So much for the Housing Rebound:

“Mortgage applications to purchase homes in the U.S. plunged last week to the lowest level in almost nine years as Americans waited for the outcome of deliberations to extend a government tax credit.

The Mortgage Bankers Association’s index of applications to buy a house dropped 12 percent in the week ended Nov. 6 to 220.9, the lowest level since Dec. 2000. The group’s refinancing gauge rose 11 percent as interest rates decreased, pushing the overall index up 3.2 percent.

The drop in buying plans points to the risk that the recent stabilization in housing will unravel without government help. In a bid to sustain the recovery, Congress passed and the administration signed a bill last week to extend jobless benefits and incentives for first-time homebuyers, adding a provision that also made funds available to current owners.”

If stabilization comes only through government subsidies and artificially propped up home prices, is it truly stabilization?

>

Source:
Home-Purchase Index in U.S. Plunges to Lowest Level Since 2000
Bob Willis
Bloomberg, Nov. 12 2009

http://www.bloomberg.com/apps/news?pid=20601087&sid=a1_pyNFw6mbg&pos=5

Category: Real Estate

Please use the comments to demonstrate your own ignorance, unfamiliarity with empirical data and lack of respect for scientific knowledge. Be sure to create straw men and argue against things I have neither said nor implied. If you could repeat previously discredited memes or steer the conversation into irrelevant, off topic discussions, it would be appreciated. Lastly, kindly forgo all civility in your discourse . . . you are, after all, anonymous.

10 Responses to “Home-Purchase Index Plunges”

  1. mathman says:

    Winter is their “slow” season, typically.

  2. Bruce in Tn says:

    http://www.cnbc.com/id/33905331

    Weak Dollar Adding $20 to Oil: Exxon CEO

    …If we, of the sheeple persuasion looked at this, we’d see where property taxes, income taxes, oil, commodities, and wages are heading. It might be a good time to step back from the government-led attack on empty houses and let them sit for awhile…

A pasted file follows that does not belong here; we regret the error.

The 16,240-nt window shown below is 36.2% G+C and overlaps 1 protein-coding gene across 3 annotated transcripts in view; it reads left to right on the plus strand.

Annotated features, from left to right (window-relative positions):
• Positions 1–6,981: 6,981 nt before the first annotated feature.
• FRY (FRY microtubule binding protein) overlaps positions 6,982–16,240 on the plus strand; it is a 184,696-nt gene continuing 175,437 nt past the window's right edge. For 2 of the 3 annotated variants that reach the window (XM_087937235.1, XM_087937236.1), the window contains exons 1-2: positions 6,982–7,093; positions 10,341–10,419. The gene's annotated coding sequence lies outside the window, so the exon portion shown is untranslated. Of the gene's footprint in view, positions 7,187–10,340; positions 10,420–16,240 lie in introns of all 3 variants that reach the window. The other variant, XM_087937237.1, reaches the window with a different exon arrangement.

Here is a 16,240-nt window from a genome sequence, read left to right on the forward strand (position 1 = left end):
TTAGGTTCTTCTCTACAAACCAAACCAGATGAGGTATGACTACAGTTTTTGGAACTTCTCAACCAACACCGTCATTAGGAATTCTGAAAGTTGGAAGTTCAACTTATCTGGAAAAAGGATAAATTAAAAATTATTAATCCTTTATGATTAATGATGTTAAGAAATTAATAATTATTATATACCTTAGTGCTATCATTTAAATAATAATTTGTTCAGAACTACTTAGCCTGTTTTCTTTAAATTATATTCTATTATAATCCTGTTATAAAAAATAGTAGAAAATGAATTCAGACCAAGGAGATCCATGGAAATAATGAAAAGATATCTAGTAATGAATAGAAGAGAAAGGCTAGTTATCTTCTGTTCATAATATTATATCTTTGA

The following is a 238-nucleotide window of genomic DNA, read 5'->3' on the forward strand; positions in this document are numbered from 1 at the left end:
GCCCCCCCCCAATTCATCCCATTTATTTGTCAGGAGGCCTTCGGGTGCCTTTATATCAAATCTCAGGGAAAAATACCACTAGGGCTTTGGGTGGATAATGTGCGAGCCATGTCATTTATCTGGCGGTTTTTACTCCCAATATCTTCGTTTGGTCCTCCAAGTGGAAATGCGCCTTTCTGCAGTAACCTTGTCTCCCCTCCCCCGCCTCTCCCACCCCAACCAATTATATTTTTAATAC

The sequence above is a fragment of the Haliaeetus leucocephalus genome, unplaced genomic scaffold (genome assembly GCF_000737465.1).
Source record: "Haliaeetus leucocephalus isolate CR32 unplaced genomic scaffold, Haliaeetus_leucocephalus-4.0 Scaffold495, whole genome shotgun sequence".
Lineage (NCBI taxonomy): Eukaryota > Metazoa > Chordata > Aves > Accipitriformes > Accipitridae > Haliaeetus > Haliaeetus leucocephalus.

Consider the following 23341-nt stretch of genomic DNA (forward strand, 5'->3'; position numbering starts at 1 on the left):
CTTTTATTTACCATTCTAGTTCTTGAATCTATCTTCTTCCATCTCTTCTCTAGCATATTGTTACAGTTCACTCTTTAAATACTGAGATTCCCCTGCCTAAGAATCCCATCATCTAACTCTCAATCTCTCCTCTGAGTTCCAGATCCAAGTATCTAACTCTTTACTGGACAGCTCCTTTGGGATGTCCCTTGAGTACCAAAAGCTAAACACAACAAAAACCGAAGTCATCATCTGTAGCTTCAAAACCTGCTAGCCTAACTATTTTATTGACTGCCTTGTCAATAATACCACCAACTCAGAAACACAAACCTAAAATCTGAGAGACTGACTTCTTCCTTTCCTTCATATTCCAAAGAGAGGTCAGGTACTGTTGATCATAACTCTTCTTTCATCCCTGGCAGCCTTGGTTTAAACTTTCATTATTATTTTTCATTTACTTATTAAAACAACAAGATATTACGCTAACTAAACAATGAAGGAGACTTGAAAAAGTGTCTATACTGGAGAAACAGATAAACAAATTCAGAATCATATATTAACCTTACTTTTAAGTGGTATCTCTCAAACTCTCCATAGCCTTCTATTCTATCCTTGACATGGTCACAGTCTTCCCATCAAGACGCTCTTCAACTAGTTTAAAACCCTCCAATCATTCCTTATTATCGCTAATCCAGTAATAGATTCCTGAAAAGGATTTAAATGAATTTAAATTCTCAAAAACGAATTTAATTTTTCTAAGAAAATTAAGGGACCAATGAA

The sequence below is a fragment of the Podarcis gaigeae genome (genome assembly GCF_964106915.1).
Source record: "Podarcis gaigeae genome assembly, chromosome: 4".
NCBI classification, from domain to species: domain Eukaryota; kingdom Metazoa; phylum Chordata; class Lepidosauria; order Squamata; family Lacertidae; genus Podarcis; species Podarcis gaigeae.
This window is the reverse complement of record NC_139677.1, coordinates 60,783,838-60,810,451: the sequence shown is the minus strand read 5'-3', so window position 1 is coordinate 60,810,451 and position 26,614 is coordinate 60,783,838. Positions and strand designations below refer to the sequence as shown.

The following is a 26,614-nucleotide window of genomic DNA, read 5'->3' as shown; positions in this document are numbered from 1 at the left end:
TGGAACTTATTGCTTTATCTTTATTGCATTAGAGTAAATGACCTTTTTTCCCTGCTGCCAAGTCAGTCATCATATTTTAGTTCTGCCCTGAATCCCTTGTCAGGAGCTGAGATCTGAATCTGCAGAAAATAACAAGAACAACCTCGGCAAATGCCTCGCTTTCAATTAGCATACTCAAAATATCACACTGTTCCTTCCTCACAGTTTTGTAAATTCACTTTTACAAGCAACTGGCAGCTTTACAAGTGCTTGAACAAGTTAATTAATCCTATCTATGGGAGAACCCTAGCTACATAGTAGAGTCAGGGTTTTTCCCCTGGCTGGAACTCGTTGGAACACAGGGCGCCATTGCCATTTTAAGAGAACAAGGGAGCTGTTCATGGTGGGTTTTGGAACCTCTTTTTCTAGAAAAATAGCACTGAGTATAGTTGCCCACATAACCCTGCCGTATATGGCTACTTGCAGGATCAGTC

…just a thought.

    B in T

  3. these types of surprises, along with a U$D, might pay the sales tax on your AM ration of SBUX..

    http://www.earthodyssey.com/sales_tax.html#pullingTool1
    http://clusty.com/search?input-form=clusty-simple&v%3Asources=webplus&query=cost+of+starbucks+coffee

    for the less mathematically gifted, among us, 0+1=1

  4. Bruce in Tn says:

    The Boston Globe thinks that perhaps if you worked in government you might be better able to afford a house:

    http://www.boston.com/yourtown/melrose/news/top_100_melrose_city_salaries/

    …and of course, pensions……

  5. danm says:

    If stabilization comes only through government subsidies and artificially propped up home prices, is it truly stabilization?
    ————
    Of course. The USSR stabilized its economy for longer than an individual could stay solvent but then the wall suddenly came down.

    The question is not about the stability, it’s about future growth. Our system is priced for growth, and if there is no growth, watch out.

  6. VennData says:

    …growth indeed. George Bush was right: there’s a war going on, get out there and shop.

  7. Free Market Extreemist says:

    If stabilization comes only through government subsidies and artificially propped up home prices, is it truly stabilization?
    ————

    During a period of > 10% unemployment yes – When that number approaches 7% and is falling again, the punch bowl & tax credit will be removed.

    I know the fact that the government steps in when necessary, to prop up market failures caused by free market extreemism and deregulation – drives free market extreemists out of thier minds.

    Sorry guys – this will be the new normal until the unemployment turnaround.

  8. uclalien says:

    Free Market Extreemist Says:

    “I know the fact that the government steps in when necessary, to prop up market failures caused by free market extreemism and deregulation – drives free market extreemists out of thier minds.”
    ——–
    You should try picking up a history book for a change. The government has been “[stepping] in when necessary” to support home ownership and housing prices for the better part of a century. In recent decades, government has only increased its meddling. So I’m not sure where you are getting all this “free market,” “market failures,” and “deregulation” talk.